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Exp Cell Res. 2011 Oct 1;317(16):2252-66. doi: 10.1016/j.yexcr.2011.06.017. Epub 2011 Jul 2.

Alexander disease causing mutations in the C-terminal domain of GFAP are deleterious both to assembly and network formation with the potential to both activate caspase 3 and decrease cell viability.

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  • 1Institute of Molecular Medicine, College of Life Sciences, National Tsing Hua University, Hsinchu 300, Taiwan.

Abstract

Alexander disease is a primary genetic disorder of astrocyte caused by dominant mutations in the astrocyte-specific intermediate filament glial fibrillary acidic protein (GFAP). While most of the disease-causing mutations described to date have been found in the conserved α-helical rod domain, some mutations are found in the C-terminal non-α-helical tail domain. Here, we compare five different mutations (N386I, S393I, S398F, S398Y and D417M14X) located in the C-terminal domain of GFAP on filament assembly properties in vitro and in transiently transfected cultured cells. All the mutations disrupted in vitro filament assembly. The mutations also affected the solubility and promoted filament aggregation of GFAP in transiently transfected MCF7, SW13 and U343MG cells. This correlated with the activation of the p38 stress-activated protein kinase and an increased association with the small heat shock protein (sHSP) chaperone, αB-crystallin. Of the mutants studied, D417M14X GFAP caused the most significant effects both upon filament assembly in vitro and in transiently transfected cells. This mutant also caused extensive filament aggregation coinciding with the sequestration of αB-crystallin and HSP27 as well as inhibition of the proteosome and activation of p38 kinase. Associated with these changes were an activation of caspase 3 and a significant decrease in astrocyte viability. We conclude that some mutations in the C-terminus of GFAP correlate with caspase 3 cleavage and the loss of cell viability, suggesting that these could be contributory factors in the development of Alexander disease.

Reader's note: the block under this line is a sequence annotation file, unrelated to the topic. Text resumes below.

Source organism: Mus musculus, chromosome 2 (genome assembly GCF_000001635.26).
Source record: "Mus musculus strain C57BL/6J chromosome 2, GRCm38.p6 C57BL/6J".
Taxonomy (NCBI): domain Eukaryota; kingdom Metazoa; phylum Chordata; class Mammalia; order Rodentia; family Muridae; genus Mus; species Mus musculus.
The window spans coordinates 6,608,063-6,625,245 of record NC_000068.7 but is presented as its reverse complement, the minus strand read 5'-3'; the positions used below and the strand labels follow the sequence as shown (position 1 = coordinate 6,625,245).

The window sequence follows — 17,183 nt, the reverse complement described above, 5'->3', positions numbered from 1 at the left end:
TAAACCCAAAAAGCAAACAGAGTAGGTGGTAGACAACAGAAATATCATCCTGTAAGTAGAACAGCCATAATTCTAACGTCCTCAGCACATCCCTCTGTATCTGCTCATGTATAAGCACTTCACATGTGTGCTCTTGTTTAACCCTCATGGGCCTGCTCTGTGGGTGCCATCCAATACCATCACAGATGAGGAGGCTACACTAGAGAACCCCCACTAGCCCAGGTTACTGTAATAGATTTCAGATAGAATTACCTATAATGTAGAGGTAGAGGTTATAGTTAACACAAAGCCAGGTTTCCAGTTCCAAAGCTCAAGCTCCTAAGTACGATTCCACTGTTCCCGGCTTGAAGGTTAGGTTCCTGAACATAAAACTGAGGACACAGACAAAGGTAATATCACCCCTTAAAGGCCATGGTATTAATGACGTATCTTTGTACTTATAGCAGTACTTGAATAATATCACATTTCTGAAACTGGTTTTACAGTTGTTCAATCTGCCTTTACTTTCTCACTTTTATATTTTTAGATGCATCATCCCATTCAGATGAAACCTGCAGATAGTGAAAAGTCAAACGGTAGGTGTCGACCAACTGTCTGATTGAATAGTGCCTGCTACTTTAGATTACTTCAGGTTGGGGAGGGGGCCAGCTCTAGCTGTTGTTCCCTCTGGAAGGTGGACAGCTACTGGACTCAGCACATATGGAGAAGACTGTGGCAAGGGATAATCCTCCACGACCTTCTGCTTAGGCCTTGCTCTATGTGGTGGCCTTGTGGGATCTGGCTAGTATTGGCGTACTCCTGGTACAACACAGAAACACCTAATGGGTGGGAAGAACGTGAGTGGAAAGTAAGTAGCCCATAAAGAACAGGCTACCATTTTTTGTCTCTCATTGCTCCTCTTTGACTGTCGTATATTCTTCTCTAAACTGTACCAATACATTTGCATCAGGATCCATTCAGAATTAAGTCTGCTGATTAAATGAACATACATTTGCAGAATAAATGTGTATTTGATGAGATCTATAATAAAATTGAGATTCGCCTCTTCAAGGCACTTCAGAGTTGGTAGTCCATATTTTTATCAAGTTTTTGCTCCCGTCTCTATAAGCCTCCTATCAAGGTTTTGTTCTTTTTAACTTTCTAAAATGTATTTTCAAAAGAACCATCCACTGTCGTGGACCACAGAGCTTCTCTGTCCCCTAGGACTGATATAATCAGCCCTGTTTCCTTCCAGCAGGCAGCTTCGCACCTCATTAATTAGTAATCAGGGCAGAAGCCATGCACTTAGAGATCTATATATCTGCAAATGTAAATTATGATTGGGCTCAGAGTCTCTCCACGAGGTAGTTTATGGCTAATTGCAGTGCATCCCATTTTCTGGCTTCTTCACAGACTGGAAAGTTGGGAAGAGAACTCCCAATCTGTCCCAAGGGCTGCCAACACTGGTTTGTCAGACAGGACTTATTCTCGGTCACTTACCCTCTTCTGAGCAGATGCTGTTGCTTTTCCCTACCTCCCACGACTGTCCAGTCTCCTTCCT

Copyright © 2011 Elsevier Inc. All rights reserved.

PMID:
21756903
[PubMed - indexed for MEDLINE]
PMCID:
PMC4308095
Free PMC Article

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